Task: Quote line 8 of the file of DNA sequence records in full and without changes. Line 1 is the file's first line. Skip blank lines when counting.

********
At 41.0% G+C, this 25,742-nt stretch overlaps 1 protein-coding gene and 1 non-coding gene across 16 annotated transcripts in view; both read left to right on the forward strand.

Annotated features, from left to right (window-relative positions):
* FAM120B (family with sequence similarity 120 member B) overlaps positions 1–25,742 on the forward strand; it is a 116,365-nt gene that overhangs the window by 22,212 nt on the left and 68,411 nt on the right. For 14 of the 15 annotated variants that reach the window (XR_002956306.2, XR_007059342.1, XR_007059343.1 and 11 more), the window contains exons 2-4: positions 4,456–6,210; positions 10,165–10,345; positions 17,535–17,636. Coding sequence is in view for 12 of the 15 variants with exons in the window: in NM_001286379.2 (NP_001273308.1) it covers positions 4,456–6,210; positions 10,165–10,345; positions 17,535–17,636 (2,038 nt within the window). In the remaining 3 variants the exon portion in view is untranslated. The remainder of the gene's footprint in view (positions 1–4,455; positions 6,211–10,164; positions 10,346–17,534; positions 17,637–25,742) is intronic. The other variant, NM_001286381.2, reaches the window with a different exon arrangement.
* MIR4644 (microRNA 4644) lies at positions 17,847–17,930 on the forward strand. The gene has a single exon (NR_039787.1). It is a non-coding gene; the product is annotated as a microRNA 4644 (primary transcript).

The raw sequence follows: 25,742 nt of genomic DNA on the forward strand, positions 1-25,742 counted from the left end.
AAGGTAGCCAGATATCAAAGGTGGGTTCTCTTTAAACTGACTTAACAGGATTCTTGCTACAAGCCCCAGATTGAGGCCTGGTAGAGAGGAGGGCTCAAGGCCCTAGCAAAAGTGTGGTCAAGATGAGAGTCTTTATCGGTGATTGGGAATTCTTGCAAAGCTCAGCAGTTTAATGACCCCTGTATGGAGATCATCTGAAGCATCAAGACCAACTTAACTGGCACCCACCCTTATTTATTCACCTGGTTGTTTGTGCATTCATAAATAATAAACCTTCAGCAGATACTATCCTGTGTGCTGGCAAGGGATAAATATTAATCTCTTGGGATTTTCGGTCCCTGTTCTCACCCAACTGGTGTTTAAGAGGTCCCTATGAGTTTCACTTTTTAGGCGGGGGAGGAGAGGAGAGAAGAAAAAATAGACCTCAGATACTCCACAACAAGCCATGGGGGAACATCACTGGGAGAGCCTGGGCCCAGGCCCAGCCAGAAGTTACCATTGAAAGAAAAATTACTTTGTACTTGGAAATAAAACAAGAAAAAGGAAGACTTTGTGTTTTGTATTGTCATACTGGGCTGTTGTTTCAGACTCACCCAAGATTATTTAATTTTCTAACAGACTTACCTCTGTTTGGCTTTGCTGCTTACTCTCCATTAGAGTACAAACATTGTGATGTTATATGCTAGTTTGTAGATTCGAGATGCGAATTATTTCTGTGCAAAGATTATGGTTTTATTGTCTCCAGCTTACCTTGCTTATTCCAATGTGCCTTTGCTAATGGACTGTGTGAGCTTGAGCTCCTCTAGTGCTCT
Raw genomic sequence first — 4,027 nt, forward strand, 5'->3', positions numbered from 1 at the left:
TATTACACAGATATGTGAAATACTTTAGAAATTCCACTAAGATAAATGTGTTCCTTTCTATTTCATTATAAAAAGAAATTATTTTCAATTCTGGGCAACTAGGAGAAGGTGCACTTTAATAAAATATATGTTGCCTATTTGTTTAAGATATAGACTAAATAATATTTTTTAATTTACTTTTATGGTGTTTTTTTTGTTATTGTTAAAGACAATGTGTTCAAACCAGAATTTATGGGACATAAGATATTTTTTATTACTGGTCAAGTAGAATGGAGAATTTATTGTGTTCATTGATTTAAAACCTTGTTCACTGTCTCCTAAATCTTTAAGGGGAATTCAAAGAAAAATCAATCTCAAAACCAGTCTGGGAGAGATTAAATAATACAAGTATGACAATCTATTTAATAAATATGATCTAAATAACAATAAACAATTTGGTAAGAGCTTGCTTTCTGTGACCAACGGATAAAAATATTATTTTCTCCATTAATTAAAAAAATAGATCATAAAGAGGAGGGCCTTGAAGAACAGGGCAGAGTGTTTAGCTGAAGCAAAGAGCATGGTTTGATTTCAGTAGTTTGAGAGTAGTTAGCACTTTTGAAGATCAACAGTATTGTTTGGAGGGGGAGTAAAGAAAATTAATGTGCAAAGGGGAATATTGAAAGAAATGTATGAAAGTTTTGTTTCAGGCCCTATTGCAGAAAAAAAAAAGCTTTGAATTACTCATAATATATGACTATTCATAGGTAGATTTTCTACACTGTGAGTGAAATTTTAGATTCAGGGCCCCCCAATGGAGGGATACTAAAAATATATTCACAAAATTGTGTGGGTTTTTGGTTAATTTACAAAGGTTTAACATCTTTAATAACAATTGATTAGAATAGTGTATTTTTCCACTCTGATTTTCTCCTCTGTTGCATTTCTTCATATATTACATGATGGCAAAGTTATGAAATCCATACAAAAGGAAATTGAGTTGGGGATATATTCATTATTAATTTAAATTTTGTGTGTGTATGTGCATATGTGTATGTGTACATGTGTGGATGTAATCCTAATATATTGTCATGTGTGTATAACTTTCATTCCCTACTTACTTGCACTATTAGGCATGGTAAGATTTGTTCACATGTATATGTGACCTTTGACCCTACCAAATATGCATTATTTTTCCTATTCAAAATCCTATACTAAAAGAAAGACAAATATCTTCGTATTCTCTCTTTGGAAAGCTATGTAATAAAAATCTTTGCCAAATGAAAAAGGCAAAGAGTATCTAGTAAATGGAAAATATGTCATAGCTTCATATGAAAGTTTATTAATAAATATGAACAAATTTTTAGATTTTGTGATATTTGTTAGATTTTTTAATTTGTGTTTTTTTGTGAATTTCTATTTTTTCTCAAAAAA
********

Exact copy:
TATTACACAGATATGTGAAATACTTTAGAAATTCCACTAAGATAAATGTGTTCCTTTCTATTTCATTATAAAAAGAAATTATTTTCAATTCTGGGCAACTAGGAGAAGGTGCACTTTAATAAAATATATGTTGCCTATTTGTTTAAGATATAGACTAAATAATATTTTTTAATTTACTTTTATGGTGTTTTTTTTGTTATTGTTAAAGACAATGTGTTCAAACCAGAATTTATGGGACATAAGATATTTTTTATTACTGGTCAAGTAGAATGGAGAATTTATTGTGTTCATTGATTTAAAACCTTGTTCACTGTCTCCTAAATCTTTAAGGGGAATTCAAAGAAAAATCAATCTCAAAACCAGTCTGGGAGAGATTAAATAATACAAGTATGACAATCTATTTAATAAATATGATCTAAATAACAATAAACAATTTGGTAAGAGCTTGCTTTCTGTGACCAACGGATAAAAATATTATTTTCTCCATTAATTAAAAAAATAGATCATAAAGAGGAGGGCCTTGAAGAACAGGGCAGAGTGTTTAGCTGAAGCAAAGAGCATGGTTTGATTTCAGTAGTTTGAGAGTAGTTAGCACTTTTGAAGATCAACAGTATTGTTTGGAGGGGGAGTAAAGAAAATTAATGTGCAAAGGGGAATATTGAAAGAAATGTATGAAAGTTTTGTTTCAGGCCCTATTGCAGAAAAAAAAAAGCTTTGAATTACTCATAATATATGACTATTCATAGGTAGATTTTCTACACTGTGAGTGAAATTTTAGATTCAGGGCCCCCCAATGGAGGGATACTAAAAATATATTCACAAAATTGTGTGGGTTTTTGGTTAATTTACAAAGGTTTAACATCTTTAATAACAATTGATTAGAATAGTGTATTTTTCCACTCTGATTTTCTCCTCTGTTGCATTTCTTCATATATTACATGATGGCAAAGTTATGAAATCCATACAAAAGGAAATTGAGTTGGGGATATATTCATTATTAATTTAAATTTTGTGTGTGTATGTGCATATGTGTATGTGTACATGTGTGGATGTAATCCTAATATATTGTCATGTGTGTATAACTTTCATTCCCTACTTACTTGCACTATTAGGCATGGTAAGATTTGTTCACATGTATATGTGACCTTTGACCCTACCAAATATGCATTATTTTTCCTATTCAAAATCCTATACTAAAAGAAAGACAAATATCTTCGTATTCTCTCTTTGGAAAGCTATGTAATAAAAATCTTTGCCAAATGAAAAAGGCAAAGAGTATCTAGTAAATGGAAAATATGTCATAGCTTCATATGAAAGTTTATTAATAAATATGAACAAATTTTTAGATTTTGTGATATTTGTTAGATTTTTTAATTTGTGTTTTTTTGTGAATTTCTATTTTTTCTCAAAAAA